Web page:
I mean "comfortable with" is all a load of crock anyway when you're recovering from an ED, but whatever. I'm not comfortable now, I wasn't comfortable X pounds up, and I wasn't comfortable X pounds down. I suppose I should at least be grateful that my body is functioning more normally now? :-/

    Officially chalking this up to the LEAST helpful comment ever. Sorry. :-p

  2. I believe in set points (also from personal experience), but I also believe that set points can shift. For instance, when I was recovering, my Set point was X (which represents about a 3 pound range). As I held my intake steady (and even increased it) and kept exercise steady, about 15 months after weight restoration to X and 15 months of super consistently following a meal plan, my body mysteriously went to X - Y. And, now, my body stays in the X - Y range and it is hard for my body to move out of that new range. I really do believe my set point shifted. I don't have articles to name off the top of my head, but I've heard that set points can shift. I've heard that yo-yo dietiting can raise your set point. I've heard that people who are obese may have manipulated their set point to a higher one, but, over time, their set point can decrease. I may possibly be making all of this up, but I don't think so....

  3. You win loads more points upon the awesome I had already granted for finding a way to tie Malthusian theory into your blog. Rock on, my friend, biology is awesome...a great example of this is deer in the U.S. We've wiped out their natural predators, so in areas where they weren't hunted enough, their populations rocketed until they exhausted their food supply and had mass die-offs. Nature likes balance.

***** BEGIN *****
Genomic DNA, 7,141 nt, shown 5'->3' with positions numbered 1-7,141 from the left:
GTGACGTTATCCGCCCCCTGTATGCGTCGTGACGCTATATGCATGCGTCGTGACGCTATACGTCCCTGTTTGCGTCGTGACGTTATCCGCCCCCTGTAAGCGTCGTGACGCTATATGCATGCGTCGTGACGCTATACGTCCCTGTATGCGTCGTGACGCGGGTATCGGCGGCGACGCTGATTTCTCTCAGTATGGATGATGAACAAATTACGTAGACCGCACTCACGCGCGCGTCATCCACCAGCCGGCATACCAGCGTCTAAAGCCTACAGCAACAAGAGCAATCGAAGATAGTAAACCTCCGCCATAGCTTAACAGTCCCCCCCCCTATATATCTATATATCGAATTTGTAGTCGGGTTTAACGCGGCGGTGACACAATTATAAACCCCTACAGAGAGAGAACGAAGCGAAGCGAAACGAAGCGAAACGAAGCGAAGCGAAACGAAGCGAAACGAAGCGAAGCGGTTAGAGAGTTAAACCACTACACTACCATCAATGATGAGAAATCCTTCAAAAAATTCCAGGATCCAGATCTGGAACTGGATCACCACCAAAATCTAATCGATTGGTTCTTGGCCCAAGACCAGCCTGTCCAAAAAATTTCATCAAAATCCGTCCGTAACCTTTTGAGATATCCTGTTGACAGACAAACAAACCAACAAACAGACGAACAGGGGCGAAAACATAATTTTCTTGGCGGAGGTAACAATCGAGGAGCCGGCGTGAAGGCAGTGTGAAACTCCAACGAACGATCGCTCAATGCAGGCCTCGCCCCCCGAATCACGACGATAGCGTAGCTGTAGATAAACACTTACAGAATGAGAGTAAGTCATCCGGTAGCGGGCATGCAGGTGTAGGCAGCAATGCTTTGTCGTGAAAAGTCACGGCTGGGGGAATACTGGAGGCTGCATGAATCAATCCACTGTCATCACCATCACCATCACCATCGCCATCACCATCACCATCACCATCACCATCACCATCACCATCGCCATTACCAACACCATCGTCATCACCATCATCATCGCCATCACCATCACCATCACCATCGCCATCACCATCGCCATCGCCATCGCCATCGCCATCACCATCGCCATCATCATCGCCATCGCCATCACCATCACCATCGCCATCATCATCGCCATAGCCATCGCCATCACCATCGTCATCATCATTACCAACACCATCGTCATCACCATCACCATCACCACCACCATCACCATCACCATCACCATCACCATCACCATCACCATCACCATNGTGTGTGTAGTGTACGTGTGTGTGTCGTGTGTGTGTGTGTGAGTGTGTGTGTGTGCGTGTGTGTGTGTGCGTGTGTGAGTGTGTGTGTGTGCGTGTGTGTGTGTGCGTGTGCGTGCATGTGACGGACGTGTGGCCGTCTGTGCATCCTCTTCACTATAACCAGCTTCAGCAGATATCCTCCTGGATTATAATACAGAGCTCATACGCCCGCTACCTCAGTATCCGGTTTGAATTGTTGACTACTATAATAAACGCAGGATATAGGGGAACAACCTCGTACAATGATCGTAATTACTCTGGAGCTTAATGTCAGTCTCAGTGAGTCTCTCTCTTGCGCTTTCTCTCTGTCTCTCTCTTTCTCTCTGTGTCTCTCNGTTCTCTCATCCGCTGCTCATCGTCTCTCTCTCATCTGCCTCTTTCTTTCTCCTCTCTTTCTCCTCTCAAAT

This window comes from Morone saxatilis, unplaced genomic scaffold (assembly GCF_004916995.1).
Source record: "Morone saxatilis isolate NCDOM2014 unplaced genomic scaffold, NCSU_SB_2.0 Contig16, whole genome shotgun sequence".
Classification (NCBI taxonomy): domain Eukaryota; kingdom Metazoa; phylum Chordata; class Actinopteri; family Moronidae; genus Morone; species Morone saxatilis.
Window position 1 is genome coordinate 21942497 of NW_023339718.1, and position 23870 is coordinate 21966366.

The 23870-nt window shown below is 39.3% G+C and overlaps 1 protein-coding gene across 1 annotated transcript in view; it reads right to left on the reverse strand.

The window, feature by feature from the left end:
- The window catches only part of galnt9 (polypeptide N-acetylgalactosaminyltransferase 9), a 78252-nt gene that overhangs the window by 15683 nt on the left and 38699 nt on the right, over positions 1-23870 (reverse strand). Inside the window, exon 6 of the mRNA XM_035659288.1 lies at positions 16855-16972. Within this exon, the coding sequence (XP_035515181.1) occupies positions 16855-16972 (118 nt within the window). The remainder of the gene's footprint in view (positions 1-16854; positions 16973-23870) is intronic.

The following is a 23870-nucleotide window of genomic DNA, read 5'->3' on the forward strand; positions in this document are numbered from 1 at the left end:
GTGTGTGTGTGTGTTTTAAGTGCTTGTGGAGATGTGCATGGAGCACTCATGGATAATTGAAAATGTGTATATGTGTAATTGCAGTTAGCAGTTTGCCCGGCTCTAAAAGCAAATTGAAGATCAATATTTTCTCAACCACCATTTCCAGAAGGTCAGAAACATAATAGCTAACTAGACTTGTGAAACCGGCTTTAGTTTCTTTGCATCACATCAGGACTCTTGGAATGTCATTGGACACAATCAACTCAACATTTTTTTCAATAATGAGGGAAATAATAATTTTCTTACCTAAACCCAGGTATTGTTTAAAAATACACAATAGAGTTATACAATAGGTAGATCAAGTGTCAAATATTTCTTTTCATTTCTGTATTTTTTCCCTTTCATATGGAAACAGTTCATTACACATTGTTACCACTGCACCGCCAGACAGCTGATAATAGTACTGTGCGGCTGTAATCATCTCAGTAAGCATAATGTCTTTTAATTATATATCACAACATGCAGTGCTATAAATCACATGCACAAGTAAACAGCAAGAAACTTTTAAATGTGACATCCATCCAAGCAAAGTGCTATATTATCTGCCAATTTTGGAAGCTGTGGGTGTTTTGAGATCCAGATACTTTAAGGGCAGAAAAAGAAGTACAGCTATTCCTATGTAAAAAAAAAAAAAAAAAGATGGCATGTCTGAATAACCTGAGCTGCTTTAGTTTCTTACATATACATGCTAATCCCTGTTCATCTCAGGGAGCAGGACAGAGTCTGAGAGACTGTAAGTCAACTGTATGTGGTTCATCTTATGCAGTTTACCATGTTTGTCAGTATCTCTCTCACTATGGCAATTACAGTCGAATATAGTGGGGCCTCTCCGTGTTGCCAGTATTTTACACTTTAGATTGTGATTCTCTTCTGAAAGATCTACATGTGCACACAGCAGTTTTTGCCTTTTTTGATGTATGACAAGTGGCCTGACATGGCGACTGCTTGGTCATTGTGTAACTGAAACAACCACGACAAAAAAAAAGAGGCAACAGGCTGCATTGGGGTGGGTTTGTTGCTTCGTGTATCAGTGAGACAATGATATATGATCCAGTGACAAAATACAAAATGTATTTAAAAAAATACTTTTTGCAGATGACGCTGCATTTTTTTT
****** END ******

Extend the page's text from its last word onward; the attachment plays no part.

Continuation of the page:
I definitely have a very hard time trusting that the set point phenomenon would apply to me as well. To be honest, though, every experience/observation I can think of really does support that it does indeed exist. My mom lost a lot of weight (three kids' worth of "baby weight") my first couple of years of college, and when she went back to school herself a few years ago and essentially gave up her entire exercise regimen (she had been up to running half-marathons), she put a bit of weight back on....but honestly not that much. It was like her body had resettled at its old, pre-baby set point. That's one anecdote, but it happens all the time.

    Honestly, bodies are smart, and they do "want" to be healthy. I think it's really common for us to treat them like a kid that we assume is going to be a rebellious teenager, micromanaging until the relationship becomes toxic, instead of giving them the chance to prove that they are way smarter and more responsible that we've been giving them credit for.

    1. Cammy! Whew, I was hoping you'd step in and take the science off my hands. Hopefully I didn't completely butcher it. Blame Wikipedia.